Is Boeing capable of making commercial aircraft at all?
It’s worth asking after an excoriating report by a US congressional committee on the circumstances leading up to the fatal crashes of two 737 Max planes. The accidents were “the horrific culmination of a series of faulty technical assumptions by Boeing’s engineers, a lack of transparency on the part of Boeing’s management and grossly insufficient oversight” by regulators, according to the report. Pending legislation may tighten that oversight, adding to future costs.
The plane hasn’t flown in more than 18 months, and though European safety officials have finally completed testing that could help return it to service, American Airlines is already seeking to defer planned deliveries.
For all that, the plane may actually be the bright spot in Boeing’s airliners business. More than a decade after first taking to the skies, the 787 Dreamliner is still struggling to make back the vast costs that went into its development. That challenge has been complicated by the impact of coronavirus, which has dealt a particularly hard blow to the long-haul, cross-border travel in which twin-aisle jets like the 787 specialise.
A smaller slate of expected orders and slowing pace of deliveries has left the 787 program close to break-even levels and may result in a loss in the long term, the company said in second-quarter results last month. The more fuel-efficient variant of the 777, the 777X, only started test flights earlier this year but is facing similar problems. A range of potential issues from the coronavirus to supply chain and aircraft certification wrinkles could push it into the red in the future, Boeing warned.
The 737 Max has more than its share of woes – but thanks to the vast numbers on order and the same skimpy development budget that led to its poor safety record, that sort of financial insolvency isn’t yet one of them. Even now, there’s no warning from Boeing of potential losses on the program as a whole, and analysts tend to agree that it should make money as airlines do their best to stop shorter-range jets turning into an Airbus SE A320 monopoly.
That’s still a pretty dismal record. With the exception of some extended-range variants of earlier versions of the 737 and 777 and a handful of 747-800s that are now likely headed for the boneyard, Boeing may be facing a situation where it hasn’t introduced a truly successful new passenger jet this century. Things aren’t likely to get any better over the years ahead as the airline industry deals with an extended bout of post-viral syndrome.
Still, prophets of doom for the business as a whole should reckon with the fact that, outside of selling new commercial aircraft, the picture doesn’t look all that bad for Boeing.
For one thing, it has a substantial business selling military equipment, which tends to do well in times of international strife – and few would now predict that the 2020s are likely to be a particularly peaceful decade. The forward price-earnings ratio for the defence-heavy aerospace sub-index of the S&P 500 has been running at elevated levels, comparable to where it was around the peak of the Iraq War.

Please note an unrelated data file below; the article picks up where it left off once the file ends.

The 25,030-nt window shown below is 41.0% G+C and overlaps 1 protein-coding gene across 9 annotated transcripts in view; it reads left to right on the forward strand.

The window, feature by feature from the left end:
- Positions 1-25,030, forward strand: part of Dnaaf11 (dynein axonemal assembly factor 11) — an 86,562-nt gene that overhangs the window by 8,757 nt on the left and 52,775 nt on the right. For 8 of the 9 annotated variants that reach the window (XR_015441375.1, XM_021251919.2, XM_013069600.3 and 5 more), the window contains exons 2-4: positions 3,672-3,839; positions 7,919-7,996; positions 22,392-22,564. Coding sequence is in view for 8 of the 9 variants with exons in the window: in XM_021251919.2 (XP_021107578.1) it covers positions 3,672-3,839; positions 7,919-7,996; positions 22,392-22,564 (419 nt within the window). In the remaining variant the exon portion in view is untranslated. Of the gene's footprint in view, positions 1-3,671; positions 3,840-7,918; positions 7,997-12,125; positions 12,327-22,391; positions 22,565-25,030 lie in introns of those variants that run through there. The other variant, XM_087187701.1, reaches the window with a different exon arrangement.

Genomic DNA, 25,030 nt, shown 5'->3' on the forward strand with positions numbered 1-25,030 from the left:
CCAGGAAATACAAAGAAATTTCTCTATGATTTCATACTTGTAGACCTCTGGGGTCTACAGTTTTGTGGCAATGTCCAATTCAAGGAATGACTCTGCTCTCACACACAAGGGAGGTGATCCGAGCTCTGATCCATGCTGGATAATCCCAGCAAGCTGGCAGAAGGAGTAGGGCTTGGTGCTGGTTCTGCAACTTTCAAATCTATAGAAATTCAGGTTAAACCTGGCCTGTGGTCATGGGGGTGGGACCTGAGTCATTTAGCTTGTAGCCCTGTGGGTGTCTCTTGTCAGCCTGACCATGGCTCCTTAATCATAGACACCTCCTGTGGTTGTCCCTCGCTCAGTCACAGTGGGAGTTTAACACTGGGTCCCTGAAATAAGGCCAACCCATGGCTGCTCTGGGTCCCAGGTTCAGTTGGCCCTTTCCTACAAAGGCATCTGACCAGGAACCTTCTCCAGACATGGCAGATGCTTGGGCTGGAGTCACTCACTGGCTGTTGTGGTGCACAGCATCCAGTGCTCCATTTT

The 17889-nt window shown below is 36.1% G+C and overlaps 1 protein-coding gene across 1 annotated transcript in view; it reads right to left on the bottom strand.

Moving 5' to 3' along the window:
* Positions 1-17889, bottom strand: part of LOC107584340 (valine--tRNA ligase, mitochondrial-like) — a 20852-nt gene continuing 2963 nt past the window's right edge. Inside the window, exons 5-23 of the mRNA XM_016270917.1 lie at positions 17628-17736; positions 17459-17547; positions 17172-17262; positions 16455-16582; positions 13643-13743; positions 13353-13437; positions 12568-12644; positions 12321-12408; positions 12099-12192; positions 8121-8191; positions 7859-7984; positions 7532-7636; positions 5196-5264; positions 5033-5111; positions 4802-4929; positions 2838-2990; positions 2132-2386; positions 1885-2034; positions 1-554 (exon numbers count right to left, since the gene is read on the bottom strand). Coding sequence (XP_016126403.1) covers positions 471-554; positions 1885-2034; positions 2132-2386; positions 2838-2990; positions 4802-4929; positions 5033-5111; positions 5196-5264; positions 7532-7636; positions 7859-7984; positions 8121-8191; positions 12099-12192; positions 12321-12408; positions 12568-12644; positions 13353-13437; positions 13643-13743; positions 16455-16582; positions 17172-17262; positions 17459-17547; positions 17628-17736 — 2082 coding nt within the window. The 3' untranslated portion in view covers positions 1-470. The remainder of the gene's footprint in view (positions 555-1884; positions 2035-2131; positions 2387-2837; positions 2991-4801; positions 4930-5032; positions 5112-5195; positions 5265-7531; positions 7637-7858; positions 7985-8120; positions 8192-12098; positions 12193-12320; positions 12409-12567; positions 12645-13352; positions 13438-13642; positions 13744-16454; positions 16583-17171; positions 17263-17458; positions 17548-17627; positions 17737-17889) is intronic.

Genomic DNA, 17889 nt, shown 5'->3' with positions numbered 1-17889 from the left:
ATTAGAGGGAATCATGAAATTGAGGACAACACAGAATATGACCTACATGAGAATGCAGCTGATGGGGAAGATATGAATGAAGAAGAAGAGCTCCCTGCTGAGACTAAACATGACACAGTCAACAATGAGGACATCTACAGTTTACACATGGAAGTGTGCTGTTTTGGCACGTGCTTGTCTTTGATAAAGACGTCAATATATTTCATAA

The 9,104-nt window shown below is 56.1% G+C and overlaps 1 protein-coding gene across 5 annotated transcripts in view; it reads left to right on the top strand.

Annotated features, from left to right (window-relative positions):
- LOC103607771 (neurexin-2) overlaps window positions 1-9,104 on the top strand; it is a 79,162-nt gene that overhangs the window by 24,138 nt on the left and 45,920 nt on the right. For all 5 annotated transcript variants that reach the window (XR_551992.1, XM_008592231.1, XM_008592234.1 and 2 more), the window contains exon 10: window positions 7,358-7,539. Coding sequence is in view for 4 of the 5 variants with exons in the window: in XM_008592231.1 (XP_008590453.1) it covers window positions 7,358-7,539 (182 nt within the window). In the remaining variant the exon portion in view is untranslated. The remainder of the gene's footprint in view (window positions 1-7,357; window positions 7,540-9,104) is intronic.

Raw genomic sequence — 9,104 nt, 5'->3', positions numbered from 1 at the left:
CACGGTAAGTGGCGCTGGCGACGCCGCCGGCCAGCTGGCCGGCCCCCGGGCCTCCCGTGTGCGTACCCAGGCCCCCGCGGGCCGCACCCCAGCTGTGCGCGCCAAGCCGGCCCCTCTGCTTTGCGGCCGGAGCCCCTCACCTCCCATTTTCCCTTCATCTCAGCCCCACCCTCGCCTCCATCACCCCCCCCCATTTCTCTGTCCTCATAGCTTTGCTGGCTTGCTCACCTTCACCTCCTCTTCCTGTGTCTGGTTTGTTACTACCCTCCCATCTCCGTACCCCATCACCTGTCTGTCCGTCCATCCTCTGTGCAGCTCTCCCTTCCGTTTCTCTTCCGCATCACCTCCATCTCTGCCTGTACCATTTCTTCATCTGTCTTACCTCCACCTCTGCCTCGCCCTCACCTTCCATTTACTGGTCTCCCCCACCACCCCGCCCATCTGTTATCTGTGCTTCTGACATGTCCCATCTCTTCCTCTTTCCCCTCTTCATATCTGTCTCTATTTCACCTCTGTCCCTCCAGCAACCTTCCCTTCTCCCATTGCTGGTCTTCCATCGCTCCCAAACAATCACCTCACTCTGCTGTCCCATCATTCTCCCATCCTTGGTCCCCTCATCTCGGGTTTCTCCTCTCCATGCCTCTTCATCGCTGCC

Through much of the 2000s, Boeing’s defence business rather than its passenger jets drove the bulk of earnings. The latest budget from the Defense Department suggests the coming years could be similarly lucrative. To take one example, the Pentagon requested $US8.7 billion ($11.9 billion) for buying 76 of Boeing’s F-15EX fighters through 2025, with plans to purchase another 68 by the early 2030s. On top of that, Boeing has seen rising profits from its services and maintenance business, which has the best operating margins of all its main units.
Boeing shares are still down nearly 50 per cent this year. While that’s probably justified by the grim outlook that COVID-19 has cast over the aerospace industry, its valuation doesn’t look stretched. Comparing its enterprise value to blended three-year earnings before interest, taxes, depreciation and amortisation, the current multiple of 10.8 is pretty much where it’s been trading for three years – and the dividend yield, at 8.4 per cent, is the best Boeing investors will have seen since the early 1980s.
By the lights of normal commercial companies, the situation in Boeing’s most important division should be leaving it in a horrendous place. But, as my colleague Brooke Sutherland has written, Boeing isn’t just a normal commercial company. For all aircraft manufacturers protest that they’re the only true capitalists and their rivals are addicted to state funding, both Boeing and Airbus are unofficial public-private partnerships that exist as much for strategic as financial reasons. Those geopolitical imperatives are likely to grow stronger over the years ahead, as Commercial Aircraft of China tries to crack apart their north Atlantic duopoly. Boeing has its share of problems, but the US government will always have its back.
Fickling is a Bloomberg Opinion columnist covering commodities, as well as industrial and consumer companies.
Source: Thanks smh.com